Graphic: Renjith Krishnan.

The rand firmed against the dollar in noon trade on Tuesday as it tracked a euro that had recouped its losses following news of the S&P downgrade of Italy.

“We've seen the euro - and therefore the rand - strengthen late this morning but there's been no specific news - it's probably just because European bourses are positive,” a local rand trader said.

“What happens next all depends on the euro - yes, the German ZEW investment sentiment data was slightly better than expected and therefore positive for the single currency, but remember that the fundamental factors are still in place,” he added.

At 11:34 local time, the rand was bid at 7.6371 to the dollar from its previous close of 7.7023. It was bid at 10.4596 to the euro from 10.4712 before, and at 11.9778 against sterling from 12.0489 previously.

The euro was at US$1.3687 from US$1.3606 before.

RMB analysts said in a note that the European crisis had taken on dangerous new dimensions.

“First, the stability of the eurozone banking system is being increasingly questioned. This morning there are stories on how large European corporates and Chinese state-owned banks are cutting exposure to banks exposed to the PIIGS's debt.

“Secondly, the big change is that capital has started to flood out of emerging markets (EMs).”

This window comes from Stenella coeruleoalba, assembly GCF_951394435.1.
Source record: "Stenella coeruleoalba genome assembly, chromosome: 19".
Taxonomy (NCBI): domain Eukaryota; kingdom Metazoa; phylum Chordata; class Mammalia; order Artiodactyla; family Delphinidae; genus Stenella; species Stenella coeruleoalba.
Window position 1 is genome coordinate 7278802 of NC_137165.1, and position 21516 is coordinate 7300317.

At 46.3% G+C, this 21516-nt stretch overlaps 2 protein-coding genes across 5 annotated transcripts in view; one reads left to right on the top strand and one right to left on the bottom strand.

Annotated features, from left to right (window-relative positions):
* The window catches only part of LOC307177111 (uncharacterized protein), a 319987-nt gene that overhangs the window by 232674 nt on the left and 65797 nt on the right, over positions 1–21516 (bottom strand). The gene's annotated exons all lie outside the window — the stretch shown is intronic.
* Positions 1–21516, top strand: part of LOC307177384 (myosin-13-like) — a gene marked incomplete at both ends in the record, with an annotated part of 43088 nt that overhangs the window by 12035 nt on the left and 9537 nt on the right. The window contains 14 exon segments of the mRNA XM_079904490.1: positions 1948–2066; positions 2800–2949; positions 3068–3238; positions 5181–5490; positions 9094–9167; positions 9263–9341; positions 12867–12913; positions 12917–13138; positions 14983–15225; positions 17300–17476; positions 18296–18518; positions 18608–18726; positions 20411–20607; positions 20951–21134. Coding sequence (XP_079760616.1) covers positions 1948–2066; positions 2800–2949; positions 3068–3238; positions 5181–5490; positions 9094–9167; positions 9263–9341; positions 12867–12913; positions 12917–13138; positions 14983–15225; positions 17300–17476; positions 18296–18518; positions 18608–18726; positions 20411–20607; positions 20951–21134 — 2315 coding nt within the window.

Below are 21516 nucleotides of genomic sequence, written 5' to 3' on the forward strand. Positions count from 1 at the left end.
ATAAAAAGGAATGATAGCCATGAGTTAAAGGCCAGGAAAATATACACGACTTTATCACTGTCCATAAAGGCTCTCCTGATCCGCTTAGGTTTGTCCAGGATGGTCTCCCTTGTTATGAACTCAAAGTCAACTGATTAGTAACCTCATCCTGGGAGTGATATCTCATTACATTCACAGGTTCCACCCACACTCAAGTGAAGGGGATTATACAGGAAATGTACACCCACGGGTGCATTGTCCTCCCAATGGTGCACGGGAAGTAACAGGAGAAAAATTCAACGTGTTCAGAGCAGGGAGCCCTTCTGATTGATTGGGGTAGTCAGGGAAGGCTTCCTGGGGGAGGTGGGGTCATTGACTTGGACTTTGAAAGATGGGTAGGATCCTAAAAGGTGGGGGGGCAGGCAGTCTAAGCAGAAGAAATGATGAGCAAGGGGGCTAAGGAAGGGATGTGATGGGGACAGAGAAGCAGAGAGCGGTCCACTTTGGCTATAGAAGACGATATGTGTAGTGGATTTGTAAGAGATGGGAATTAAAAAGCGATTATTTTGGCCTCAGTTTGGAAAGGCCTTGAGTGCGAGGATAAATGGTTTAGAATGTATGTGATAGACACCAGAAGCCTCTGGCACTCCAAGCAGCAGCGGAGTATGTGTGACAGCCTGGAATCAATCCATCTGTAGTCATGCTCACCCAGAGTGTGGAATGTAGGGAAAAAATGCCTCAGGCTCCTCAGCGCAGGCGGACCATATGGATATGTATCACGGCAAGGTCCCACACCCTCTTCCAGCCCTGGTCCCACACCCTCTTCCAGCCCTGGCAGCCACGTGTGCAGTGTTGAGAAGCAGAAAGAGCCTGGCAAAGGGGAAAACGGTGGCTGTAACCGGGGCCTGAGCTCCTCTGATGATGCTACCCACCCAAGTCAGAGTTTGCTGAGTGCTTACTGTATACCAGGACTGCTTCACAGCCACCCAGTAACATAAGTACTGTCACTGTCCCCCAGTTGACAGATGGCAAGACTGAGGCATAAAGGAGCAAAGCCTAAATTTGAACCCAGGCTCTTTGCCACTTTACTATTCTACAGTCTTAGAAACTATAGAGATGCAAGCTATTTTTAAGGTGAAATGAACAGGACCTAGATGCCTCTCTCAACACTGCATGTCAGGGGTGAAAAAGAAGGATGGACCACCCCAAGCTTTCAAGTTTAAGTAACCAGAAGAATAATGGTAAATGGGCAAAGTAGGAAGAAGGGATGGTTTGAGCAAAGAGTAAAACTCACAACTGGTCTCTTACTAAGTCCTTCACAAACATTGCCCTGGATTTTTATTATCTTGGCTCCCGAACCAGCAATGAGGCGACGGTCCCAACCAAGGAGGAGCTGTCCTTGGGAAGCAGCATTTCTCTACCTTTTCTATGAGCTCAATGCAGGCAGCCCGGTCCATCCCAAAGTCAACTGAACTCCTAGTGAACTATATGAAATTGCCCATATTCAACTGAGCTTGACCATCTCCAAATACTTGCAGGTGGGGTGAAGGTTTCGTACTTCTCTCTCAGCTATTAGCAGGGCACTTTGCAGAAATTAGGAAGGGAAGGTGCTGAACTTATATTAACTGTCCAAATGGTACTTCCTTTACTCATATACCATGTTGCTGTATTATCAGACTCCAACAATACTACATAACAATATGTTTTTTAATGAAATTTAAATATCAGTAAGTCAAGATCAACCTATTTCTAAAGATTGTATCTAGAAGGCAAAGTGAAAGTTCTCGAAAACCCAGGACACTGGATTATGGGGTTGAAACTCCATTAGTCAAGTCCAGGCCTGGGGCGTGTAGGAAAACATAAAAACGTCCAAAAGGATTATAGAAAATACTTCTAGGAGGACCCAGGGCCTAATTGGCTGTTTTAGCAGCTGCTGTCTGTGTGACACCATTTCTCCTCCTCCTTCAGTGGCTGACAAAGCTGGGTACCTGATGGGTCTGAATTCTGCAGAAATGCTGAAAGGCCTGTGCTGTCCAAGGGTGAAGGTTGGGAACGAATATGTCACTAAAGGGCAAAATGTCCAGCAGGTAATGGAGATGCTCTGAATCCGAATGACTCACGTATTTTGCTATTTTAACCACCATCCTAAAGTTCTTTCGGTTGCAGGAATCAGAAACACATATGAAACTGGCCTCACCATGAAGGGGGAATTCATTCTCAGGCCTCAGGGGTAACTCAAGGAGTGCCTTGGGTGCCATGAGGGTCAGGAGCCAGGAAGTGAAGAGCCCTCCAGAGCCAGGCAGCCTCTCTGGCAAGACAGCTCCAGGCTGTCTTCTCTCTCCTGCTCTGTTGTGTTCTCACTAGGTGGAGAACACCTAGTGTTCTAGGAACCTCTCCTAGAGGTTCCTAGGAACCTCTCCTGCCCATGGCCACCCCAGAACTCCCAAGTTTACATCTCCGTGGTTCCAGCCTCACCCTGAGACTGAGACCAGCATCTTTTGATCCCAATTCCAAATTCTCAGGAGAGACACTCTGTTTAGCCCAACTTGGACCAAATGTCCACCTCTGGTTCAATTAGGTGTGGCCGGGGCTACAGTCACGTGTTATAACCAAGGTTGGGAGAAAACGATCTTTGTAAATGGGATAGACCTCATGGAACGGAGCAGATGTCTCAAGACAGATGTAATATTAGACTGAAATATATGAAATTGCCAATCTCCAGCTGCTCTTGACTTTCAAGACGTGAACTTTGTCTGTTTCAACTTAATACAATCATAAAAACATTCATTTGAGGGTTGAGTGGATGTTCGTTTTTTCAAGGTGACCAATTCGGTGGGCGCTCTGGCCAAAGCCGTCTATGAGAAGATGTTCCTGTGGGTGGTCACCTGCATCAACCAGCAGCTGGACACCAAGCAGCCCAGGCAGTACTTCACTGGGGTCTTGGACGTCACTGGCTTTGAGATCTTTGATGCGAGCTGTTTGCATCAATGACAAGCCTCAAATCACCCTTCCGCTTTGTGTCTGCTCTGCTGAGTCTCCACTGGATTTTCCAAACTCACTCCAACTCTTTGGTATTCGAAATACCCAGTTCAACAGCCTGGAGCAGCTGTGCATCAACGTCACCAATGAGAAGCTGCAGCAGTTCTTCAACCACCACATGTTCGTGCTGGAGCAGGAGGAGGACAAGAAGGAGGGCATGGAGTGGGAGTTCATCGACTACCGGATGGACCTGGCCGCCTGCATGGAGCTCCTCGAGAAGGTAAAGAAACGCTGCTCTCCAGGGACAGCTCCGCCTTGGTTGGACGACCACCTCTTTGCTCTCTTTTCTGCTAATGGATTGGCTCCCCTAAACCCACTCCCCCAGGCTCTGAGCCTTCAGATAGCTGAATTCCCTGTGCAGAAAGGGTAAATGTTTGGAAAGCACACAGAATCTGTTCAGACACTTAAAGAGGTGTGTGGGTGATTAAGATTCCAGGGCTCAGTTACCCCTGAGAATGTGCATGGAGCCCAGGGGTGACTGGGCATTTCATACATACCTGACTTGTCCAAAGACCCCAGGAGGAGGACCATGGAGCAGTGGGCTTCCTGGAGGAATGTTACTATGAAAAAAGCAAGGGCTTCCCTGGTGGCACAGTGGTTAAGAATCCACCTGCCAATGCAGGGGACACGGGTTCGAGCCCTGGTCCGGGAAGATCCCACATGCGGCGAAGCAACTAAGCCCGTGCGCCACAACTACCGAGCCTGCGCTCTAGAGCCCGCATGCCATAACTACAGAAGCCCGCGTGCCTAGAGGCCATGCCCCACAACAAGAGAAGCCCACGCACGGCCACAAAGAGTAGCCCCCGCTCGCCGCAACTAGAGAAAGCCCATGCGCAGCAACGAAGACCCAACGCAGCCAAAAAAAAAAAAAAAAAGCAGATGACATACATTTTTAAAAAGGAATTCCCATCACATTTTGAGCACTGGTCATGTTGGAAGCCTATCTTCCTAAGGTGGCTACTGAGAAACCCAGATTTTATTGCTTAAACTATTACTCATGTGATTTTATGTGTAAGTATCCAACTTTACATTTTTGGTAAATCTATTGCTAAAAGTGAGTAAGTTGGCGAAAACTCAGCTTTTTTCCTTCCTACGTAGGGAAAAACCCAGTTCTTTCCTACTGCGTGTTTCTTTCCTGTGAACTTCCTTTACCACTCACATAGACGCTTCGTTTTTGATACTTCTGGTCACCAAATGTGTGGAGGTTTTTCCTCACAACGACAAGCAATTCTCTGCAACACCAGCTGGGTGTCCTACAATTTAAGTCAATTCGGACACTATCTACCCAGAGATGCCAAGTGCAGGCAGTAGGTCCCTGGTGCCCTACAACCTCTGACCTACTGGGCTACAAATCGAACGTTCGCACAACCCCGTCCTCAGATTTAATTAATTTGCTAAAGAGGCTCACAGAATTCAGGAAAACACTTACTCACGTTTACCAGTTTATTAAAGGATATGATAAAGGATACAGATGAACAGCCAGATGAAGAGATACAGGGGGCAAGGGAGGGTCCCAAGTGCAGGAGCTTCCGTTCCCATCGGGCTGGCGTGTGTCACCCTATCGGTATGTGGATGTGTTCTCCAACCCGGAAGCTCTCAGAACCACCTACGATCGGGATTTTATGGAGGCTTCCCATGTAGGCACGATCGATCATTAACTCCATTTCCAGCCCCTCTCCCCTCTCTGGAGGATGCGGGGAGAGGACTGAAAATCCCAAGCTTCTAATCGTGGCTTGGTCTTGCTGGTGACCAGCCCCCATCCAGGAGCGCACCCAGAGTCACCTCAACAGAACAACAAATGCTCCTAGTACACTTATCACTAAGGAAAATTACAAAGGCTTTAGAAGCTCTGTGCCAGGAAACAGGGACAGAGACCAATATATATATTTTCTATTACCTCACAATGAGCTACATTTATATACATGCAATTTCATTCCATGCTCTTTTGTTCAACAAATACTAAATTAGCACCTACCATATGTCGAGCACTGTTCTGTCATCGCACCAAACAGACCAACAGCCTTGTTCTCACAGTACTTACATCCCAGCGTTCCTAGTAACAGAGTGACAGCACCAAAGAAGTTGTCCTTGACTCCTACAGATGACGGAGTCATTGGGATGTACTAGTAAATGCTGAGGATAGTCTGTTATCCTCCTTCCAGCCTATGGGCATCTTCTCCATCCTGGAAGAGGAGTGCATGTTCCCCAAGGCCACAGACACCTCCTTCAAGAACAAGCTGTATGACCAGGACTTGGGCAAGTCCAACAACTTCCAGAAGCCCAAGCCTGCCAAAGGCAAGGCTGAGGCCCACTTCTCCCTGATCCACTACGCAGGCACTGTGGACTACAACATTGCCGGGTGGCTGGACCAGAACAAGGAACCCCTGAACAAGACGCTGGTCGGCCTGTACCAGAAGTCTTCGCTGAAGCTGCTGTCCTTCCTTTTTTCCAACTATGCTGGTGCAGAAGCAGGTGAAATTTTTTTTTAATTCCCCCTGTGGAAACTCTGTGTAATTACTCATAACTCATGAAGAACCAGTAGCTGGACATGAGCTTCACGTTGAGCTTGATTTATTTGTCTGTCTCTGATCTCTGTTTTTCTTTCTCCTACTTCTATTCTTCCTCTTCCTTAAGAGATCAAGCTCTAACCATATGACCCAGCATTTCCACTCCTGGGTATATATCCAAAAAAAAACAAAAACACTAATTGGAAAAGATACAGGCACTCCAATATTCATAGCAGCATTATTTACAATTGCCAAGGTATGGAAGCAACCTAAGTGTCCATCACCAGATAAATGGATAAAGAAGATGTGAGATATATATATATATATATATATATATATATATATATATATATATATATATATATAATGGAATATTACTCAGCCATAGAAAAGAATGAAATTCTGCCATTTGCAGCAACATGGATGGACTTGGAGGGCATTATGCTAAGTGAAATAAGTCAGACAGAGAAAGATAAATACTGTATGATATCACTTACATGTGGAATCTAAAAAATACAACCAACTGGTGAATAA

EM equities lost 2.8% yesterday against only 1.8% for developed markets and bond spreads were starting to spike, RMB added.

“We saw local signs of this selling last week when foreigners dumped R10bn local bonds in two days before returning but we are also averaging around R1bn outflows per day from the equity market.

“It seemed in the early part of this crisis that emerging markets had suddenly emerged - i.e. they were being treated on their own merit, not simply lumped as a risky asset - but it seems that the old relationships are staring to reassert and they are back to submerging in time of stress.”

Meanwhile Dow Jones Newswires reported that in currency markets that the euro had recovered losses it made on the S&P downgrade of Italy, supported by the positive tone in equity markets.

European stock markets edged higher on Tuesday, shrugging off the Italian downgrade. Instead, investors picked up recently battered stocks ahead of the second leg of Greek aid talks with international lenders later in the global day. - I-Net Bridge